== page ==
This paper, prepared by a working group of IMF staff, provides a preliminary assessment of the risks and potential impact to the global economy and financial system from a possible avian flu pandemic, discusses the IMF’s role in helping member countries prepare their economic and financial systems for such a pandemic, and summarizes common elements of business continuity planning in the financial sector
1. There is growing concern about the possibility of an avian flu pandemic (AFP) and its implications for humans and the global economic and financial system. While such pandemics are not new—the last one occurred in 1968—health experts are particularly concerned about the current strain of the virus (H5N1). This strain has spread quickly in bird populations, caused high mortality among poultry, and occasionally infected humans, with about half of the cases proving fatal. But human infections remain rare as the strain has not been spreading easily from birds to humans, nor has it been spreading from person to person.2
5. If the pandemic is severe, the economic impact is likely to be significant, though predictions are subject to a high degree of uncertainty. The severity of a pandemic will, inter alia, depend on its attack and fatality rates,4 its duration, and the behavior and preparedness of households and firms, as well as the capacity and preparedness of health care systems. A pandemic similar to the 1918 Spanish flu could result in high levels of illness and death, and a sharp but only temporary decline in global economic activity (Box 1). Economic disruptions on the supply side would come directly from high absenteeism, as people may be asked to stay at home, or may choose to do so to care for sick relatives or because of fear of being exposed themselves. There may also be disruptions to transportation, trade, payment systems, and major utilities, exposing some financially vulnerable enterprises to the risk of bankruptcy. Moreover, demand could contract sharply, with consumer spending falling and investment being put on hold. Financial repercussions could further exacerbate the economic impact.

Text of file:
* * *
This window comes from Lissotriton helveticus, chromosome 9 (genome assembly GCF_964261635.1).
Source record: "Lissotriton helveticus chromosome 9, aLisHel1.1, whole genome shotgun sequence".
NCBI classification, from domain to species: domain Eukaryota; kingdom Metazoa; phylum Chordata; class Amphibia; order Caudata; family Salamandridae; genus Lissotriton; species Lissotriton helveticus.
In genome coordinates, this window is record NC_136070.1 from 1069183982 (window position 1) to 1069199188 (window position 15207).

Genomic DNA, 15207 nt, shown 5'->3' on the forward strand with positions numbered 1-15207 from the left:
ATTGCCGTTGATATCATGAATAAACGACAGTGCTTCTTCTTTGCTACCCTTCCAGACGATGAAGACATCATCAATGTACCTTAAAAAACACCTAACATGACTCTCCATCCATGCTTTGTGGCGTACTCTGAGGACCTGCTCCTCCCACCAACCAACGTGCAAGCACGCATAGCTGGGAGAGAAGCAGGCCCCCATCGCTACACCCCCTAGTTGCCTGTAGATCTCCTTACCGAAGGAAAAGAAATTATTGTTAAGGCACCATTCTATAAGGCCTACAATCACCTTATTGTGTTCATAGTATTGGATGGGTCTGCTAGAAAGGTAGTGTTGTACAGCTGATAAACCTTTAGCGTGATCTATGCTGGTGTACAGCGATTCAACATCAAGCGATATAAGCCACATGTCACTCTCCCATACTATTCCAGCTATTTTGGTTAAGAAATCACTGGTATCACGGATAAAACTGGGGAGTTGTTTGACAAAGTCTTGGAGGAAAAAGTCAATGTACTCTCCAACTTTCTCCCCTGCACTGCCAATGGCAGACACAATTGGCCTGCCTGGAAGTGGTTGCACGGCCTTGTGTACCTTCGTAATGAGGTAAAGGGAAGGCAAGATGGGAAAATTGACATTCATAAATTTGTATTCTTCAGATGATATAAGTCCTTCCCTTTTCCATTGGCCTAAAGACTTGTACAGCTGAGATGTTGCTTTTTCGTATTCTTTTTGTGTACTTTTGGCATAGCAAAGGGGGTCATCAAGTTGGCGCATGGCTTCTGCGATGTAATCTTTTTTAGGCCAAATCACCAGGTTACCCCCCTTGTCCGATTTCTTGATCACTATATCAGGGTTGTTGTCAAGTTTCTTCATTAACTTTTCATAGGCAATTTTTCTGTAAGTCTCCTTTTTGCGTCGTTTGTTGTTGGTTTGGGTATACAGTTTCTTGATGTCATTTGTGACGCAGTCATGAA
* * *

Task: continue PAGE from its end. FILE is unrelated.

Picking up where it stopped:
12. The need to help prepare for a pandemic is becoming an important focus for many governments and international organizations, including the Fund. At the Beijing International Conference, US$1.9 billion was pledged to support efforts at all levels to help fight avian flu and prepare for a possible human flu pandemic. The World Bank, the World Health Organization, the Food and Agriculture Organization, and the World Organization for Animal Health are taking the lead in preparing a global coordinated response strategy on the possibility of an avian flu crisis, and helping members improve surveillance and control capacity and to develop national action plans that focus primarily on human and animal health.
There is widespread concern about the possibility of an avian flu pandemic and its implications for humans, and for the global economic and financial system. While the H5N1 virus cannot transmit efficiently from human to human in its present form, a mutation allowing such transmission could lead to a pandemic that might have high costs. Accordingly, the Fund has been active in raising awareness about the potential economic and financial risks of a pandemic, and in helping member countries to undertake contingency planning in their financial sectors.